How to respond to the equivocation fallacy
“The method for handling the fallacy of equivocation is… distinguish the different meanings and mark each distinct meaning with a distinct term; the equivocation then disappears. What is left is a simple non sequitur, as childish and harmless as the argument: ‘Anything that goes up must come down. The moon is made of green cheese. Therefore, the moon must come down.'”
— From “Thinking Straight” (Beardsley, 2013)
The method for dealing with the equivocation fallacy is relatively straightforward; you simply need to identify the word or expression in the argument that is used with different meanings, and point out this issue, while explaining how this shift invalidates the original argument.
There are several things that you can do in order to highlight this issue:
- Explain the difference in meaning between the different instances where the problematic term is used.
- Substitute the different instances of the problematic term with different terms, such as synonyms or full definitions, that accurately reflects the meaning of the term in each case.
- Substitute all uses of the term with a single alternative term that clearly represents only one of the meanings that the speaker meant to convey.
Note that the use of this fallacy isn’t always intentional, so you should avoid assuming that this is the case, unless you have a good reason to do so.
Furthermore, in some cases, you can ask the person using the fallacy to clarify the exact meanings of the term, in order to help them identify the issue in their reasoning. This will also be an effective way to respond to such arguments when their use of the equivocation fallacy is intentional, since it helps highlight the issues with the argument.
Note: when in doubt whether or not someone’s argument contains the equivocation fallacy, you should apply the principle of charity, which denotes that, when interpreting someone’s statement, you should assume that the best possible interpretation of that statement is the one that the speaker meant to convey.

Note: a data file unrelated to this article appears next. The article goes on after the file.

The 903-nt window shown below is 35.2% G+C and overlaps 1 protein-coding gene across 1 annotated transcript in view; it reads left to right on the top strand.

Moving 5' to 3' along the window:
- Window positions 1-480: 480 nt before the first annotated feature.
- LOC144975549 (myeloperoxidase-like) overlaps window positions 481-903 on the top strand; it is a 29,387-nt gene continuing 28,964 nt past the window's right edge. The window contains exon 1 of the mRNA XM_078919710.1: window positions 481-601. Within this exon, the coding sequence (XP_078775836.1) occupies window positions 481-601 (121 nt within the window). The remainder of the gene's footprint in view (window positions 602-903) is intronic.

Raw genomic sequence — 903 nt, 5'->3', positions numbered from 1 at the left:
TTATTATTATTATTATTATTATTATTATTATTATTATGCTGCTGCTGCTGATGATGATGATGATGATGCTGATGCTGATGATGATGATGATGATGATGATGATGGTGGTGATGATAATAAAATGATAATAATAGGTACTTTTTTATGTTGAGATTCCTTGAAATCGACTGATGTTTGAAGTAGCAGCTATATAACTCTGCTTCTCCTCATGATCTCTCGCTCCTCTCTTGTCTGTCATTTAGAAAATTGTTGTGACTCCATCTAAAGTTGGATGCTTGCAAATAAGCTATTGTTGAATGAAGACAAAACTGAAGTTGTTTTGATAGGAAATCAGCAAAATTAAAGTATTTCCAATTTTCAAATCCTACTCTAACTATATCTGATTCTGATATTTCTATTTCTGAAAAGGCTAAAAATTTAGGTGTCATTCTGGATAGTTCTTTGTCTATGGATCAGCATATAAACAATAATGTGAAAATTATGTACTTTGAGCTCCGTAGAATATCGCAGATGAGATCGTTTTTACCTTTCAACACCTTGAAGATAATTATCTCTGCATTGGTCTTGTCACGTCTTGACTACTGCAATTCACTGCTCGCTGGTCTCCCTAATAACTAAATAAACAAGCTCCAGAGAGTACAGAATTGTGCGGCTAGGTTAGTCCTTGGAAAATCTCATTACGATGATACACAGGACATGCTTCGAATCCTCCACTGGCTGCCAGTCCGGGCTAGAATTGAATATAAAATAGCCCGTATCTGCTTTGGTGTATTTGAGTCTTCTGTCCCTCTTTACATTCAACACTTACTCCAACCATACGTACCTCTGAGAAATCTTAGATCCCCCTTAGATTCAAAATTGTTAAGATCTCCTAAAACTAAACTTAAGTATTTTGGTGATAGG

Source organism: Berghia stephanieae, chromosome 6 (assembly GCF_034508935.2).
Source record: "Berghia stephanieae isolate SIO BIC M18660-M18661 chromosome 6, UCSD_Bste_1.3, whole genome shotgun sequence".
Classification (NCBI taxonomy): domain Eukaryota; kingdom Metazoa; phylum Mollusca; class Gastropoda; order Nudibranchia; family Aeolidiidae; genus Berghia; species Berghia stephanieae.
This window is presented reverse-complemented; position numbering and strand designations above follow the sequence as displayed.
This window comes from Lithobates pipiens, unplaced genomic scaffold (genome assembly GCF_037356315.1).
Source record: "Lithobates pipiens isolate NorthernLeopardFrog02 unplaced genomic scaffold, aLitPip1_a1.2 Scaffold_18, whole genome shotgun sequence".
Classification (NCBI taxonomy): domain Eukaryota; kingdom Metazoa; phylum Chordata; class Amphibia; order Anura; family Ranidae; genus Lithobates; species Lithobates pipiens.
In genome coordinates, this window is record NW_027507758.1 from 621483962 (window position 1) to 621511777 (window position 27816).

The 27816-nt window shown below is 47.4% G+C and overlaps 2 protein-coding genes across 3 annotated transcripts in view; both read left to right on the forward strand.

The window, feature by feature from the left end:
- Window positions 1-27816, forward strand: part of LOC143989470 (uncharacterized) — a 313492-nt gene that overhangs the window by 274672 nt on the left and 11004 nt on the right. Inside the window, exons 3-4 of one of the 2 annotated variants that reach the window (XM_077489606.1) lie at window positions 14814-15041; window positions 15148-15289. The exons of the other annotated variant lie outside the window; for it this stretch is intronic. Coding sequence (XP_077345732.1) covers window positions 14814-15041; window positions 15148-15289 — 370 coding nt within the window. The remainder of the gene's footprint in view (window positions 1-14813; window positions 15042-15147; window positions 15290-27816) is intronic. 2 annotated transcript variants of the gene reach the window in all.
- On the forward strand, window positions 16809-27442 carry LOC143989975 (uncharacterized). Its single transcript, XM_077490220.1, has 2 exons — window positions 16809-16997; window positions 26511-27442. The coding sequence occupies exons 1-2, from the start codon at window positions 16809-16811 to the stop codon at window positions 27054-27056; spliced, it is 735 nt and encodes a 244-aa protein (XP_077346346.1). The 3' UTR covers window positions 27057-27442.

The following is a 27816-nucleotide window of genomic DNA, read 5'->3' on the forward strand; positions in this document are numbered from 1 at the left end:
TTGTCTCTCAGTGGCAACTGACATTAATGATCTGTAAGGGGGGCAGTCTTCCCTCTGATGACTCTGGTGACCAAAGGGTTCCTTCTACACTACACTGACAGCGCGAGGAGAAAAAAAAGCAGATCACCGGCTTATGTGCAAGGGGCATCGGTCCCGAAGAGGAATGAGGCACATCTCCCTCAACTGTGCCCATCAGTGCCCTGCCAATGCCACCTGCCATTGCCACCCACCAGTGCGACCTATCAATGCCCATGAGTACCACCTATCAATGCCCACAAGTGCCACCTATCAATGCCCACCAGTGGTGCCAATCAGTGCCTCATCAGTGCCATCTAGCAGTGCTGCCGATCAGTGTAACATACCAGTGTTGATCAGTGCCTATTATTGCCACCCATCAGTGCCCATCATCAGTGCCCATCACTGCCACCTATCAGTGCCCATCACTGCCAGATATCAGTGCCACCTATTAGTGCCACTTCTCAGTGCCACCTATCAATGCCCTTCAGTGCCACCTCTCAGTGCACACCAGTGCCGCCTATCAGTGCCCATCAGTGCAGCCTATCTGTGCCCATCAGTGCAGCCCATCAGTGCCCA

How to avoid using the equivocation fallacy
To avoid using the equivocation fallacy yourself, you should make sure to remain consistent when using the same term multiple times in an argument, by sticking to a single meaning of this term throughout the argument.
If you suspect that you might be using the equivocation fallacy, you can use the techniques that you would use to highlight this issue in other people’s speech, such as substituting the different uses of the term with a synonym or with a full definition, in order to identify such cases in your own reasoning and speech.
Concepts related to equivocation
Equivocation is associated with some related concepts, which are briefly explained below. These concepts are not crucial to your understanding of equivocation, but can be of interest to those who want to learn more about the topic.
Doublespeak is deliberately obscure language, that revolves around the use of ambiguity, distorted terms, and euphemisms.
For instance, the following is an example of doublespeak:
“The company recently modified its forecasts based on market performance, and is now expecting to adjust the size of its staff accordingly.”
This is a euphemism-heavy way of saying that the company is performing worse than expected, and is now going to fire people.
Note: the term ‘doublespeak’ is based on a combination of two terms, ’newspeak’ and ‘doublethink’, which appear in George Orwell’s famous dystopian novel “1984“.
Circumlocution is the act of saying something using more words than necessary, often with the intent of being vague, evasive, or misleading. For example, a politician might use circumlocution by giving a long and vague response to a question, in order to make it difficult for people to notice that the politician didn’t actually answer the question.
Circumlocution can therefore be viewed as a specific type of equivocation. However, note that similarly to equivocation, this form of communication isn’t always driven by negative intentions. For example, in some cases, people unintentionally use more words than necessary when they have to discuss a topic that they feel uncomfortable about.